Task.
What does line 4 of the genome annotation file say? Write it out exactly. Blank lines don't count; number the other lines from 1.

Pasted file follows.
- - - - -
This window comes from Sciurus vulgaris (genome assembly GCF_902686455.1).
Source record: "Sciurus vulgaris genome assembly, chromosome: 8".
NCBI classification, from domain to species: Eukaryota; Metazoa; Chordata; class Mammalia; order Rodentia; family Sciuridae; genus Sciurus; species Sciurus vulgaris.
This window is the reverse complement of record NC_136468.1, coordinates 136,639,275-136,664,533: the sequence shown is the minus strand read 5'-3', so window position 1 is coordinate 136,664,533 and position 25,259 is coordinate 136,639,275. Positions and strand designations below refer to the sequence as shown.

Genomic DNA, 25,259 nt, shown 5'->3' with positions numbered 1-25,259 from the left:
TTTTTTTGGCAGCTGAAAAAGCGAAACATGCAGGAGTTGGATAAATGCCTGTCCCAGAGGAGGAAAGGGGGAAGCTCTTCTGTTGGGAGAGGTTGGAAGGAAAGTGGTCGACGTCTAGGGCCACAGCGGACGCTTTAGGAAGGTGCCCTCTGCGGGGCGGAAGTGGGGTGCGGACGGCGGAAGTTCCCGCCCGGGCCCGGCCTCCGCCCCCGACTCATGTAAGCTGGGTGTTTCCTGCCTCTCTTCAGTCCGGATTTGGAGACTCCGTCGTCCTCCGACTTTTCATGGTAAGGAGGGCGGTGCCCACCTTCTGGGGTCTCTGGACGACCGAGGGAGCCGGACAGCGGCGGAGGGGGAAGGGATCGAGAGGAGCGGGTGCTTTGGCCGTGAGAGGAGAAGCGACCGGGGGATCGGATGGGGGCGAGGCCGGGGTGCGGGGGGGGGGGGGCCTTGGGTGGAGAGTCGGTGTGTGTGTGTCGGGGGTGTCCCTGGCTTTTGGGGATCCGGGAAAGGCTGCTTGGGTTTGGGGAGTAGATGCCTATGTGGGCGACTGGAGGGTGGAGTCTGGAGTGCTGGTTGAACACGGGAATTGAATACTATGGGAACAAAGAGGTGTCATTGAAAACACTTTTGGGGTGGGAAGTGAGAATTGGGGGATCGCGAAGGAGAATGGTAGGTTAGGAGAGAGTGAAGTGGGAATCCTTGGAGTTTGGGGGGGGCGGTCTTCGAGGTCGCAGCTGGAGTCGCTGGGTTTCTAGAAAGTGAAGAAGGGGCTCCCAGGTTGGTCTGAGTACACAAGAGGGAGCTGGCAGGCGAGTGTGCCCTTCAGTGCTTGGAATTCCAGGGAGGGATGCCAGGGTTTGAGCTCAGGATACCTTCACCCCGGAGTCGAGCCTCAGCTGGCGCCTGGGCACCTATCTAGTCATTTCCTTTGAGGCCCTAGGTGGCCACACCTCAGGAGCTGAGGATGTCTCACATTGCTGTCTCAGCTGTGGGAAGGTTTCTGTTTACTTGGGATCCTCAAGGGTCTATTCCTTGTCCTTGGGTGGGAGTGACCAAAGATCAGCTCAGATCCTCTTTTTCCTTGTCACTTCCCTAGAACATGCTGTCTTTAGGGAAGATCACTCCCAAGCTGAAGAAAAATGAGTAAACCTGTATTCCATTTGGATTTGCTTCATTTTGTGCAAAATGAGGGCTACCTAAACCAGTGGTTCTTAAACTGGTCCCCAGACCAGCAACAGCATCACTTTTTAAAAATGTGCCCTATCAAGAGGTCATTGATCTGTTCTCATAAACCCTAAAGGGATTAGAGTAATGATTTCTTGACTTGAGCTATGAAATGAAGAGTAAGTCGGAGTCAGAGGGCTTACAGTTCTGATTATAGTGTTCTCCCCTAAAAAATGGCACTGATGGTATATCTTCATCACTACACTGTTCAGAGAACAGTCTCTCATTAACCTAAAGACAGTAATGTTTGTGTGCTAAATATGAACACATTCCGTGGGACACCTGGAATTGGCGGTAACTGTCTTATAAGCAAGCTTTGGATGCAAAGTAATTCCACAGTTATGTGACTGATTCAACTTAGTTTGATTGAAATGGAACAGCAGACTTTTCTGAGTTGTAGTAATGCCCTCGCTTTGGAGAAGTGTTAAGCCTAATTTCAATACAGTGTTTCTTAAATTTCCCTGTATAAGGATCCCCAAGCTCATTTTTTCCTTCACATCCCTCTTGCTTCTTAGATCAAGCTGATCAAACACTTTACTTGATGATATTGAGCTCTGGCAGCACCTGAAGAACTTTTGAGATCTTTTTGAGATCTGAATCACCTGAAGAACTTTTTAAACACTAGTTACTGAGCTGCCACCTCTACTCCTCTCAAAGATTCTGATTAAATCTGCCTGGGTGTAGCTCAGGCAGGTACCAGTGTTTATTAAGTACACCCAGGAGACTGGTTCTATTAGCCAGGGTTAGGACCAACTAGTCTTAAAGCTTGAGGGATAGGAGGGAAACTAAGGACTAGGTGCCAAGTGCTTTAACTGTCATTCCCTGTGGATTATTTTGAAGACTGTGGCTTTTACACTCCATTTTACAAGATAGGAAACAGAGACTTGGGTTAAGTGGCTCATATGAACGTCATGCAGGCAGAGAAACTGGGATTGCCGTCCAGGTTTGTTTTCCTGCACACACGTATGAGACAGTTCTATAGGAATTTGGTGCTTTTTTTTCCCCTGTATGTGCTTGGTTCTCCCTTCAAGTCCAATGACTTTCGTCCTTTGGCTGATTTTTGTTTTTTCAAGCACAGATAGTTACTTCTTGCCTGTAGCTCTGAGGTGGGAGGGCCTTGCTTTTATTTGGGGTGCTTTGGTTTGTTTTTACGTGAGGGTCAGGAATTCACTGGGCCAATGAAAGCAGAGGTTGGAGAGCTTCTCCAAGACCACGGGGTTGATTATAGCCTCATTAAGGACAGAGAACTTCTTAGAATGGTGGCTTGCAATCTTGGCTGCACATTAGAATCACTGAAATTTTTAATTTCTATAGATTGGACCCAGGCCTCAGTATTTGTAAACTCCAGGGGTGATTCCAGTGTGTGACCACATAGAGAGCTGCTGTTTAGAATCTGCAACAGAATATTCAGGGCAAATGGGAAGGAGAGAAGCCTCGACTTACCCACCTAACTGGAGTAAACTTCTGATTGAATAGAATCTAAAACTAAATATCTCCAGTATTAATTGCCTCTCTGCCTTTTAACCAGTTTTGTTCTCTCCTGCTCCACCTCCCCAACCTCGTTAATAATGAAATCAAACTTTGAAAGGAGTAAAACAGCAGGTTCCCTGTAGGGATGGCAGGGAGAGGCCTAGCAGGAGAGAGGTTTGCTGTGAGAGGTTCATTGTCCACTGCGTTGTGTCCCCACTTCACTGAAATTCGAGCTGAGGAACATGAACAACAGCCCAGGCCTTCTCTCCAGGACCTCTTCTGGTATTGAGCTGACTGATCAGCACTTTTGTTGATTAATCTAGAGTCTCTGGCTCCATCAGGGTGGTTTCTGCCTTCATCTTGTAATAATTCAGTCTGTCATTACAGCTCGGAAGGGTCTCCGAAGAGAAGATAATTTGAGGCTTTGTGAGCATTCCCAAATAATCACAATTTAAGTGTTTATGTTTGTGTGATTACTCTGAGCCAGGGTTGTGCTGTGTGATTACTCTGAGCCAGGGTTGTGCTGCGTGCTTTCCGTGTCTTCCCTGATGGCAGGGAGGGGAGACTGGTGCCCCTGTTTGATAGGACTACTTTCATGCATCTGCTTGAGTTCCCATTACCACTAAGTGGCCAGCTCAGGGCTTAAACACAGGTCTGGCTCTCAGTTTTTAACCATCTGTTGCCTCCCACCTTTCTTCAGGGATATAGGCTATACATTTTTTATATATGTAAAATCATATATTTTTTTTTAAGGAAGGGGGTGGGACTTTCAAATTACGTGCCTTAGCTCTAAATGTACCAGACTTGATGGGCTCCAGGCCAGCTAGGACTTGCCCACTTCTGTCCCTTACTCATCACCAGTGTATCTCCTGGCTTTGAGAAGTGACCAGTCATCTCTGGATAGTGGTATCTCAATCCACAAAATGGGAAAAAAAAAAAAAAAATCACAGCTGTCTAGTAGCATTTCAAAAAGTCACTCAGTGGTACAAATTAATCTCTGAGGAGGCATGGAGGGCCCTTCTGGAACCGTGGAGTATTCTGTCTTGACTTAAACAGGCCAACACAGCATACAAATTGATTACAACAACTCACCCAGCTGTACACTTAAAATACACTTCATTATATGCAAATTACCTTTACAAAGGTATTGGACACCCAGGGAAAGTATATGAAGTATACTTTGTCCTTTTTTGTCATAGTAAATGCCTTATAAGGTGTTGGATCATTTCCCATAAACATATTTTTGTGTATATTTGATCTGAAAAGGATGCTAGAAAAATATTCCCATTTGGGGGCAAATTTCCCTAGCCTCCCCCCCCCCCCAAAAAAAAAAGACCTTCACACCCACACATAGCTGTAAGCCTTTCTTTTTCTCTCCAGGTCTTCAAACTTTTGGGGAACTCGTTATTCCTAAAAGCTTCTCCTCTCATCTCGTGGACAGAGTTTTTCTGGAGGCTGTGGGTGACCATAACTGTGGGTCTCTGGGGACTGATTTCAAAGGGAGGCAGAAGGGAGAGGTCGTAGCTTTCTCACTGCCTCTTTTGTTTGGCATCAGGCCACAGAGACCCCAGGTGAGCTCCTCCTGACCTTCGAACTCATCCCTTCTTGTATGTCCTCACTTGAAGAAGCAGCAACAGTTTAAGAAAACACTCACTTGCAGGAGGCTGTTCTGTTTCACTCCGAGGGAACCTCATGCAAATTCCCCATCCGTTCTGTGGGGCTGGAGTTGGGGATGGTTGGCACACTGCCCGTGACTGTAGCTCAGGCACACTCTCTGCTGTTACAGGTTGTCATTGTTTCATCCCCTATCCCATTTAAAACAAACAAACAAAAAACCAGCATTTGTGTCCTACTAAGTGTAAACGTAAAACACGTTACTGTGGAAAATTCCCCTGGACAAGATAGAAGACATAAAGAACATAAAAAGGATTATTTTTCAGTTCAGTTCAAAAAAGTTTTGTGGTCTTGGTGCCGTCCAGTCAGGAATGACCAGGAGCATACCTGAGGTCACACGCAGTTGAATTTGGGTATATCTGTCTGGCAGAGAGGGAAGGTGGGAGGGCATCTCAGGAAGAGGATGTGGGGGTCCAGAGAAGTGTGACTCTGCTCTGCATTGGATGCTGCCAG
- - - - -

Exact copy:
This window is the reverse complement of record NC_136468.1, coordinates 136,639,275-136,664,533: the sequence shown is the minus strand read 5'-3', so window position 1 is coordinate 136,664,533 and position 25,259 is coordinate 136,639,275. Positions and strand designations below refer to the sequence as shown.